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Correlation between cardiovascular disease and diabetes mellitus: current concepts

  • Richard W Nesto
    Correspondence
    Requests for reprints should be addressed to Richard W. Nesto, MD, Department of Cardiovascular Medicine, Lahey Clinic Medical Center, 41 Mall Road, Burlington, Massachusetts 01805, USA
    Affiliations
    Department of Cardiovascular Medicine, Lahey Clinic Medical Center, Burlington, Massachusetts, USA

    Harvard Medical School, Boston, Massachusetts, USA
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      Abstract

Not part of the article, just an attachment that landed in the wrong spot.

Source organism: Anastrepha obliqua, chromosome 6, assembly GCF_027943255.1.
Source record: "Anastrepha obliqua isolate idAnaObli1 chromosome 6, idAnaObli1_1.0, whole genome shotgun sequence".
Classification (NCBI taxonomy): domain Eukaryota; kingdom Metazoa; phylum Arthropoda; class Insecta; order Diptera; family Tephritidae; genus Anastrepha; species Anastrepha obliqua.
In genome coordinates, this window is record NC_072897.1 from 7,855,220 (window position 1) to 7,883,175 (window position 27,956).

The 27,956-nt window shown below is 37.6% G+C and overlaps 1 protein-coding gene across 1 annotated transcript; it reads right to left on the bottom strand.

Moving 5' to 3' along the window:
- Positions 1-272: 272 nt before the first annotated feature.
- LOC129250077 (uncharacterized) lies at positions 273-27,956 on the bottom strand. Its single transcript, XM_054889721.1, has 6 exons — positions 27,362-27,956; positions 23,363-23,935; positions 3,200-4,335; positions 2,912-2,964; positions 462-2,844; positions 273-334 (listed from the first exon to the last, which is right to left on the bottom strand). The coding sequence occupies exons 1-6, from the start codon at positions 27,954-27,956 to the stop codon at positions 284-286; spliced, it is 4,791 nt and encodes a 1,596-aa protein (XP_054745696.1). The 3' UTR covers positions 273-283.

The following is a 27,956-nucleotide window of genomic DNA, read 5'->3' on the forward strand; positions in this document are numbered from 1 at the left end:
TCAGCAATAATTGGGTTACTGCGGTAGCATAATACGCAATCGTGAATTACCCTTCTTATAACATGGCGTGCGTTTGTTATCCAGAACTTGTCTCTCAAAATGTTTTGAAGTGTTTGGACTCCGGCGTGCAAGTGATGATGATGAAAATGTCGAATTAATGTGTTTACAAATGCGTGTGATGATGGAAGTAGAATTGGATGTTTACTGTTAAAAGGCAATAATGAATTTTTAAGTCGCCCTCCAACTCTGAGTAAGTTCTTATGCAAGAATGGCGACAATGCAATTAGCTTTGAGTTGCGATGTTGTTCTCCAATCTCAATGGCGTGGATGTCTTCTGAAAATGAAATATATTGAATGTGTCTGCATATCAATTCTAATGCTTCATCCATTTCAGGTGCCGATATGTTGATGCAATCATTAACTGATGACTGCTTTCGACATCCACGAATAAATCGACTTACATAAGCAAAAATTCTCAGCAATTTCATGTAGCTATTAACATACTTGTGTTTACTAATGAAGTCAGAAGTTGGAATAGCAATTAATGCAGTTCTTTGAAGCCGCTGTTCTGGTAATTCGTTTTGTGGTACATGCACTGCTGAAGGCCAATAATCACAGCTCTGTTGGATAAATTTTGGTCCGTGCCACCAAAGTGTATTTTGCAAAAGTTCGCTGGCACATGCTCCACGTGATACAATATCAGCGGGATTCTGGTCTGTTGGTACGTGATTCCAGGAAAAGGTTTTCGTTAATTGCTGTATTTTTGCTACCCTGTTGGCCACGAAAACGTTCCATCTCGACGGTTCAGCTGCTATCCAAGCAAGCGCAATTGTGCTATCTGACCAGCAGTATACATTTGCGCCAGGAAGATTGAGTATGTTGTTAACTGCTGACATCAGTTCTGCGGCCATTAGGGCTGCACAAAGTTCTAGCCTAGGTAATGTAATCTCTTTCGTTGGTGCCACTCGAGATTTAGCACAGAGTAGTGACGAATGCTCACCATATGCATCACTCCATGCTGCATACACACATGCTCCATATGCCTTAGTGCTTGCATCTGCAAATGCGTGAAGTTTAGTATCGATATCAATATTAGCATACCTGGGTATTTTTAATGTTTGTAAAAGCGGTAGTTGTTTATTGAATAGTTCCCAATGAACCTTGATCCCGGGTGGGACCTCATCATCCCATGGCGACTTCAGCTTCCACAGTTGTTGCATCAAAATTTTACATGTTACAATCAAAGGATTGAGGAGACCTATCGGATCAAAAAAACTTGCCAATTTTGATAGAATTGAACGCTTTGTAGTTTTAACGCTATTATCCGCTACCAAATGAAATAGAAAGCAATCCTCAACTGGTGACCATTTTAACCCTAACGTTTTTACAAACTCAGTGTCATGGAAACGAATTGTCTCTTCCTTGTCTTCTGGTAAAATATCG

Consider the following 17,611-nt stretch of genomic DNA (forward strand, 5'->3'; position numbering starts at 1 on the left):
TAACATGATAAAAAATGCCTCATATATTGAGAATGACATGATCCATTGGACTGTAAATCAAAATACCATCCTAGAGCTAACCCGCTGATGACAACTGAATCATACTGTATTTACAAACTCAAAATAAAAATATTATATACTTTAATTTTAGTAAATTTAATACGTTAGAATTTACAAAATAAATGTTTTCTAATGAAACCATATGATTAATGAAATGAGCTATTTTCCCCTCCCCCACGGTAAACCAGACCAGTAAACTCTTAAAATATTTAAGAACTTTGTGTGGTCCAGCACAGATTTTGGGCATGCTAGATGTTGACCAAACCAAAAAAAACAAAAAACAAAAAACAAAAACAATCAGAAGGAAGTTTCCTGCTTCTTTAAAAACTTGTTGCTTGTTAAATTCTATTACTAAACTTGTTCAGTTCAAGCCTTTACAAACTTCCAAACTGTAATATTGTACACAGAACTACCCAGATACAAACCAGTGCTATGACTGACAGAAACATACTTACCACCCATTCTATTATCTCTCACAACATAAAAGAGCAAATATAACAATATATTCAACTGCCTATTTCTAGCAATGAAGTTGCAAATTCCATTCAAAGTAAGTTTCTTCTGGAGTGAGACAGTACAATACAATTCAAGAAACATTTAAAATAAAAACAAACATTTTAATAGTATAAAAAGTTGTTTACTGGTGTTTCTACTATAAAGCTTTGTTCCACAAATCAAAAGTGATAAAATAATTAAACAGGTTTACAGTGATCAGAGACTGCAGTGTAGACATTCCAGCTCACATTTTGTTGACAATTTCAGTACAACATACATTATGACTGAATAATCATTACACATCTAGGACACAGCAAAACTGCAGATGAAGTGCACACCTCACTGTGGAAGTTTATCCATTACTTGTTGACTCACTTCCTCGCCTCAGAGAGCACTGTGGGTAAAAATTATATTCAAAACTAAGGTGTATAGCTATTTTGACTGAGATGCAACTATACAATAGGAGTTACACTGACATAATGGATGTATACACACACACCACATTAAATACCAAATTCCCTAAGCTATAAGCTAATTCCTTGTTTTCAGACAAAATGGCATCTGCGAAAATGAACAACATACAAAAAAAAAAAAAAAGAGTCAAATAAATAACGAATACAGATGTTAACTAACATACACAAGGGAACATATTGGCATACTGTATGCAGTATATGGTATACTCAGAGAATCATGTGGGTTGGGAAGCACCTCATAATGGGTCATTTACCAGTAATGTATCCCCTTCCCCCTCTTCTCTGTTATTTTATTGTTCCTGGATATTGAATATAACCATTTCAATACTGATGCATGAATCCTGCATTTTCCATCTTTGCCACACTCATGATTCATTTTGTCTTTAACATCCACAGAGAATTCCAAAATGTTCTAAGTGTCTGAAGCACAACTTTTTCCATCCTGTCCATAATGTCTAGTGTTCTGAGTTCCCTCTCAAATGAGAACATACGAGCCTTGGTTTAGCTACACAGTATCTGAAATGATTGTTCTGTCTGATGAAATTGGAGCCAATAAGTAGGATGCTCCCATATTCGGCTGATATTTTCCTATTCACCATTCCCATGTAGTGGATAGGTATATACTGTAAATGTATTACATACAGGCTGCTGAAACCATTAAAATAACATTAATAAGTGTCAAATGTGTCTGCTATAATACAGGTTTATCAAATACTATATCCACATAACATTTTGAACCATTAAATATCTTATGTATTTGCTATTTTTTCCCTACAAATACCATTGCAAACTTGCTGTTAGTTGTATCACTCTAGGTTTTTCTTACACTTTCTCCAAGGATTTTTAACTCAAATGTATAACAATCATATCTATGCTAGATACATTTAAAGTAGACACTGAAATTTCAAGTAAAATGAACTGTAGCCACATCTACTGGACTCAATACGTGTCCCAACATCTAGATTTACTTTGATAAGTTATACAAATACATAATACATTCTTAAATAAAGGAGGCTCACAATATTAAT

Individuals exhibiting precursor symptoms of diabetes mellitus or reaching diagnostic thresholds for diabetes are at increased risk of death due to cardiovascular disease (CVD). Moreover, patients with diabetes alone, as well as those who have diabetes paired with established CVD, remain undertreated for cardiovascular risk factors. The clear correlation between these disease processes has led many to speculate that they share common pathogenetic processes. Recent research has made it increasingly evident that the core metabolic defects that mark diabetes, including impaired glucose tolerance, insulin resistance, and proinflammatory and prothrombotic states, lead to endothelial dysfunction and accelerate atherogenesis. Moreover, increases in sympathetic tone with diabetes are associated with changes in cardiac and vascular function that lead to hypertension, left ventricular dysfunction, and cardiac autonomic neuropathy; such changes set the stage for arrhythmia, silent infarction, and sudden death. Furthermore, diabetes-related changes in metabolic and autonomic functioning, as well as increases in inflammatory and thrombotic signaling, compromise the ability of myocardial and vascular tissue to remodel after injury and to recover and sustain functionality. Because potentiation of atherogenesis and cardiac dysfunction occurs in the presence of early diabetic symptoms as well as in the established disease, early implementation of strategies to reduce cardiovascular risk factors and to slow diabetes progression may help to improve long-term outcomes for at-risk individuals. Such interventions may include well-established treatments for hypertension and dyslipidemia, diet improvements, weight loss, and exercise as well as novel pharmacologic interventions aimed at newly identified therapeutic targets.
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